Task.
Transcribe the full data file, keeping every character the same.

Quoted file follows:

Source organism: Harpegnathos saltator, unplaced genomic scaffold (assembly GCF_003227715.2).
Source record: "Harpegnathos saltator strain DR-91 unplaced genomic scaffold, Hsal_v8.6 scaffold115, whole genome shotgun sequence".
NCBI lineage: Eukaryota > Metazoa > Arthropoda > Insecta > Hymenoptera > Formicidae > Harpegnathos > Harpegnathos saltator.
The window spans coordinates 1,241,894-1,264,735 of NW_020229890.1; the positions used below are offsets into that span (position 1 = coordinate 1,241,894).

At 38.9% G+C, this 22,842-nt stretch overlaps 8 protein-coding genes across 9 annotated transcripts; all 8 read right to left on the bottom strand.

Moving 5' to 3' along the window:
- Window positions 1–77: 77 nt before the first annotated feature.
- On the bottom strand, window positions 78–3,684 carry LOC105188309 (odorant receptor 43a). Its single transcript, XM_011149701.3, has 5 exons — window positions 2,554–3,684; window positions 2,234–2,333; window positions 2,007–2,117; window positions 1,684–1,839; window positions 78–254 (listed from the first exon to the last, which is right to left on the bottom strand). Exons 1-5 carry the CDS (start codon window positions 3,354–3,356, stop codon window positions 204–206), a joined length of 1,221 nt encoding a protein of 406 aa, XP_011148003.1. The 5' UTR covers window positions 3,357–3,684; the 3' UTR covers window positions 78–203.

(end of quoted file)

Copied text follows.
Source organism: Harpegnathos saltator, unplaced genomic scaffold (assembly GCF_003227715.2).
Source record: "Harpegnathos saltator strain DR-91 unplaced genomic scaffold, Hsal_v8.6 scaffold115, whole genome shotgun sequence".
NCBI lineage: Eukaryota > Metazoa > Arthropoda > Insecta > Hymenoptera > Formicidae > Harpegnathos > Harpegnathos saltator.
The window spans coordinates 1,241,894-1,264,735 of NW_020229890.1; the positions used below are offsets into that span (position 1 = coordinate 1,241,894).

At 38.9% G+C, this 22,842-nt stretch overlaps 8 protein-coding genes across 9 annotated transcripts; all 8 read right to left on the bottom strand.

Moving 5' to 3' along the window:
- Window positions 1–77: 77 nt before the first annotated feature.
- On the bottom strand, window positions 78–3,684 carry LOC105188309 (odorant receptor 43a). Its single transcript, XM_011149701.3, has 5 exons — window positions 2,554–3,684; window positions 2,234–2,333; window positions 2,007–2,117; window positions 1,684–1,839; window positions 78–254 (listed from the first exon to the last, which is right to left on the bottom strand). Exons 1-5 carry the CDS (start codon window positions 3,354–3,356, stop codon window positions 204–206), a joined length of 1,221 nt encoding a protein of 406 aa, XP_011148003.1. The 5' UTR covers window positions 3,357–3,684; the 3' UTR covers window positions 78–203.